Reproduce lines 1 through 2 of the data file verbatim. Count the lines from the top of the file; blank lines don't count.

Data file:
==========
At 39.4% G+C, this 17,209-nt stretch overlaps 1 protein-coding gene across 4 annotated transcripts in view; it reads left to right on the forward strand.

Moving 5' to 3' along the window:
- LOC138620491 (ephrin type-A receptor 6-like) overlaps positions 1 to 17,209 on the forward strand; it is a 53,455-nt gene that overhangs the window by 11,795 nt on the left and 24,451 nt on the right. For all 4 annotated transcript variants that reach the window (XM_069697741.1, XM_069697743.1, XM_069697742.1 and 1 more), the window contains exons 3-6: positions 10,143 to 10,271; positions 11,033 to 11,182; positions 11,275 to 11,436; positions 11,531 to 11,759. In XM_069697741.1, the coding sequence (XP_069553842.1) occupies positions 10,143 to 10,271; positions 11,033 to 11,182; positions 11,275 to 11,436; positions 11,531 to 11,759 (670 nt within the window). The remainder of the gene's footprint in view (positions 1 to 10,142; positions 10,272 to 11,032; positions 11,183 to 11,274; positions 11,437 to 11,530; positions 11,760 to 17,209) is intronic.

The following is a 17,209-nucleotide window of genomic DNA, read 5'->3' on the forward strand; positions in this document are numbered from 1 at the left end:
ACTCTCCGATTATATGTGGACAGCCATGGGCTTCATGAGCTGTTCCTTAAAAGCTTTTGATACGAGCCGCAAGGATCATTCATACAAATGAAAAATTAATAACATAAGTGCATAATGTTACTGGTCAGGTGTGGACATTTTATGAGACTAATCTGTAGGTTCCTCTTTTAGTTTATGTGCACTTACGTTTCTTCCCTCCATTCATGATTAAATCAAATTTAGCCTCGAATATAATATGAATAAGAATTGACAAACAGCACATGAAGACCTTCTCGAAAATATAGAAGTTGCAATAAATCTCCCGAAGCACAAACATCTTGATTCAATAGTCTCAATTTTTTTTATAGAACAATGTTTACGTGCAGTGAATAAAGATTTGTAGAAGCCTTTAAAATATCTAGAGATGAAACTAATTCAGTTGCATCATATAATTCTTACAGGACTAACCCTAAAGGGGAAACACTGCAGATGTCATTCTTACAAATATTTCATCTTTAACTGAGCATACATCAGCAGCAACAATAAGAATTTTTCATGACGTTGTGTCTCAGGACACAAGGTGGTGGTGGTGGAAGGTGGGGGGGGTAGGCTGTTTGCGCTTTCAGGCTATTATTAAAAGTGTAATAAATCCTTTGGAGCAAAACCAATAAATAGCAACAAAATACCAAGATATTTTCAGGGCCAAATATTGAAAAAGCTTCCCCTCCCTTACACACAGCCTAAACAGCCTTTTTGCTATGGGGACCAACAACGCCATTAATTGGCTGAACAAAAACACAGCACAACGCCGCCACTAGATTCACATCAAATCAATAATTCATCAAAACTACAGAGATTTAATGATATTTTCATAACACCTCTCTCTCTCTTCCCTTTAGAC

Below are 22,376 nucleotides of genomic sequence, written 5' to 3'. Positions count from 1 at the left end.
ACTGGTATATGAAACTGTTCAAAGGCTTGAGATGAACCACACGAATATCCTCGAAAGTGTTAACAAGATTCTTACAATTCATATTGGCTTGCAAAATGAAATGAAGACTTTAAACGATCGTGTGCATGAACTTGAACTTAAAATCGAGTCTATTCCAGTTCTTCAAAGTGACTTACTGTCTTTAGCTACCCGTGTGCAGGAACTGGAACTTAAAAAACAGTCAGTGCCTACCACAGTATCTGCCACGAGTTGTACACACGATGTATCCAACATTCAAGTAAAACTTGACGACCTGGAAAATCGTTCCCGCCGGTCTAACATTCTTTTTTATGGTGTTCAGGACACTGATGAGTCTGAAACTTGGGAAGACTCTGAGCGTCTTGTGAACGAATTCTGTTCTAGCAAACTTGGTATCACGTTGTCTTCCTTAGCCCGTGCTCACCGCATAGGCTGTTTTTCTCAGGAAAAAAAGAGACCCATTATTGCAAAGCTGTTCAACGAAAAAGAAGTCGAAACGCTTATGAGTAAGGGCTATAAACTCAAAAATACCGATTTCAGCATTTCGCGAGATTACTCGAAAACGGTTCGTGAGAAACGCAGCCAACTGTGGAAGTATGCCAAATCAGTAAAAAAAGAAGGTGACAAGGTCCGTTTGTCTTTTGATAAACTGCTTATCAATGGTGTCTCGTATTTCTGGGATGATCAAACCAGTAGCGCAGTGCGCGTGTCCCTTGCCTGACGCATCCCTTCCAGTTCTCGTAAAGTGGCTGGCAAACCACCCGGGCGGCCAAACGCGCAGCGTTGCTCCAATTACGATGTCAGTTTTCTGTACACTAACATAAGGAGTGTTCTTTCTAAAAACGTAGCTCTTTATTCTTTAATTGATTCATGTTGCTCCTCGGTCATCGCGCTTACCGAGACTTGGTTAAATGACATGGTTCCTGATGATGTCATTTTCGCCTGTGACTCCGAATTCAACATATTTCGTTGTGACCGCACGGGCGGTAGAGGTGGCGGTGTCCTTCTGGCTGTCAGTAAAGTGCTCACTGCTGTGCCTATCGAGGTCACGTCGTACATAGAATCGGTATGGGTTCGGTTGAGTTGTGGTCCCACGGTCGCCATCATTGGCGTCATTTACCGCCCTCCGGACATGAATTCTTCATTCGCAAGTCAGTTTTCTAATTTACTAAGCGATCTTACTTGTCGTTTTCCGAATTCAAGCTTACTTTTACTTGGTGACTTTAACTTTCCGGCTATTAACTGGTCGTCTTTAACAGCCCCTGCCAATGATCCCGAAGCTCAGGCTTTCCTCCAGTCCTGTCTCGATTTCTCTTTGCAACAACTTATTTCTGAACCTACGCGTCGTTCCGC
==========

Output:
At 39.4% G+C, this 17,209-nt stretch overlaps 1 protein-coding gene across 4 annotated transcripts in view; it reads left to right on the forward strand.

Moving 5' to 3' along the window: